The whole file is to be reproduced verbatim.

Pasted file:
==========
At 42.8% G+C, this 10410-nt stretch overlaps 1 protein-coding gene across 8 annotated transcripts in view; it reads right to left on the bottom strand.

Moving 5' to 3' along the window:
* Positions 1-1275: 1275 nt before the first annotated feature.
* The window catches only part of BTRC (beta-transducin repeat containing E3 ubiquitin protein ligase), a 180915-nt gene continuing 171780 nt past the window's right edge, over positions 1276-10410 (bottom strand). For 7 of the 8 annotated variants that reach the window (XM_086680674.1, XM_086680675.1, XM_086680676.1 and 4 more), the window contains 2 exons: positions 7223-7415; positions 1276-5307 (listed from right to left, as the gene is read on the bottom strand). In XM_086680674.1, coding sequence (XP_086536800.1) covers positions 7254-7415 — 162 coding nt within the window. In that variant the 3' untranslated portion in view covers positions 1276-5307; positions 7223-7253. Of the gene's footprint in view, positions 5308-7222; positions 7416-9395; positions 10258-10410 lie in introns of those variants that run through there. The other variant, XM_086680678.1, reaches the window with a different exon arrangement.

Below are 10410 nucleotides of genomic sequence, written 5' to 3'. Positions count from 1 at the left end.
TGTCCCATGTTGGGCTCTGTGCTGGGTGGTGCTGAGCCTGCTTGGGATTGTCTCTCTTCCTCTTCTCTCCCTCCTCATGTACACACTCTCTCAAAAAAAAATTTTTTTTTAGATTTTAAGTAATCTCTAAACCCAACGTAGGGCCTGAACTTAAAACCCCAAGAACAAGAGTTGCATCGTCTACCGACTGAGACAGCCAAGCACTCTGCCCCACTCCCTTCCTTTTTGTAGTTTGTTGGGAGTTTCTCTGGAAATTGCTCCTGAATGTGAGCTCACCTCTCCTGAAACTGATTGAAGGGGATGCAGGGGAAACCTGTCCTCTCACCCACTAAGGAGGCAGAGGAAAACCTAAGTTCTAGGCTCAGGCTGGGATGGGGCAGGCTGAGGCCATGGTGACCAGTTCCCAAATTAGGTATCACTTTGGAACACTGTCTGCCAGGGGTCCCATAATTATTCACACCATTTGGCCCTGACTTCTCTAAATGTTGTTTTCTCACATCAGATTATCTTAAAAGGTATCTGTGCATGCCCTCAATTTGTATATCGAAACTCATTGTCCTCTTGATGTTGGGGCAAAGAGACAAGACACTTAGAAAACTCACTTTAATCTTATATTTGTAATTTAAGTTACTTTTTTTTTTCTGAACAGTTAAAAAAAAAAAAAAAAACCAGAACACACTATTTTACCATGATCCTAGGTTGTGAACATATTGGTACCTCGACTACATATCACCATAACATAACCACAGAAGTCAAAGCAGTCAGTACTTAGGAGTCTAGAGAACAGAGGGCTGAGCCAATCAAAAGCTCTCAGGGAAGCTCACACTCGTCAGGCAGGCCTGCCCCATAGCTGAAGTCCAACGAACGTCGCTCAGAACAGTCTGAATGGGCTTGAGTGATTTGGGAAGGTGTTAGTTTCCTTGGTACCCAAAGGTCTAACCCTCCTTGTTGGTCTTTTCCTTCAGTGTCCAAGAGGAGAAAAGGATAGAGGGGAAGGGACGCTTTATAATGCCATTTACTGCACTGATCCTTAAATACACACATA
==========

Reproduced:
At 42.8% G+C, this 10410-nt stretch overlaps 1 protein-coding gene across 8 annotated transcripts in view; it reads right to left on the bottom strand.

Moving 5' to 3' along the window:
* Positions 1-1275: 1275 nt before the first annotated feature.
* The window catches only part of BTRC (beta-transducin repeat containing E3 ubiquitin protein ligase), a 180915-nt gene continuing 171780 nt past the window's right edge, over positions 1276-10410 (bottom strand). For 7 of the 8 annotated variants that reach the window (XM_086680674.1, XM_086680675.1, XM_086680676.1 and 4 more), the window contains 2 exons: positions 7223-7415; positions 1276-5307 (listed from right to left, as the gene is read on the bottom strand). In XM_086680674.1, coding sequence (XP_086536800.1) covers positions 7254-7415 — 162 coding nt within the window. In that variant the 3' untranslated portion in view covers positions 1276-5307; positions 7223-7253. Of the gene's footprint in view, positions 5308-7222; positions 7416-9395; positions 10258-10410 lie in introns of those variants that run through there. The other variant, XM_086680678.1, reaches the window with a different exon arrangement.

Below are 10410 nucleotides of genomic sequence, written 5' to 3'. Positions count from 1 at the left end.
TGTCCCATGTTGGGCTCTGTGCTGGGTGGTGCTGAGCCTGCTTGGGATTGTCTCTCTTCCTCTTCTCTCCCTCCTCATGTACACACTCTCTCAAAAAAAAATTTTTTTTTAGATTTTAAGTAATCTCTAAACCCAACGTAGGGCCTGAACTTAAAACCCCAAGAACAAGAGTTGCATCGTCTACCGACTGAGACAGCCAAGCACTCTGCCCCACTCCCTTCCTTTTTGTAGTTTGTTGGGAGTTTCTCTGGAAATTGCTCCTGAATGTGAGCTCACCTCTCCTGAAACTGATTGAAGGGGATGCAGGGGAAACCTGTCCTCTCACCCACTAAGGAGGCAGAGGAAAACCTAAGTTCTAGGCTCAGGCTGGGATGGGGCAGGCTGAGGCCATGGTGACCAGTTCCCAAATTAGGTATCACTTTGGAACACTGTCTGCCAGGGGTCCCATAATTATTCACACCATTTGGCCCTGACTTCTCTAAATGTTGTTTTCTCACATCAGATTATCTTAAAAGGTATCTGTGCATGCCCTCAATTTGTATATCGAAACTCATTGTCCTCTTGATGTTGGGGCAAAGAGACAAGACACTTAGAAAACTCACTTTAATCTTATATTTGTAATTTAAGTTACTTTTTTTTTTCTGAACAGTTAAAAAAAAAAAAAAAAACCAGAACACACTATTTTACCATGATCCTAGGTTGTGAACATATTGGTACCTCGACTACATATCACCATAACATAACCACAGAAGTCAAAGCAGTCAGTACTTAGGAGTCTAGAGAACAGAGGGCTGAGCCAATCAAAAGCTCTCAGGGAAGCTCACACTCGTCAGGCAGGCCTGCCCCATAGCTGAAGTCCAACGAACGTCGCTCAGAACAGTCTGAATGGGCTTGAGTGATTTGGGAAGGTGTTAGTTTCCTTGGTACCCAAAGGTCTAACCCTCCTTGTTGGTCTTTTCCTTCAGTGTCCAAGAGGAGAAAAGGATAGAGGGGAAGGGACGCTTTATAATGCCATTTACTGCACTGATCCTTAAATACACACATA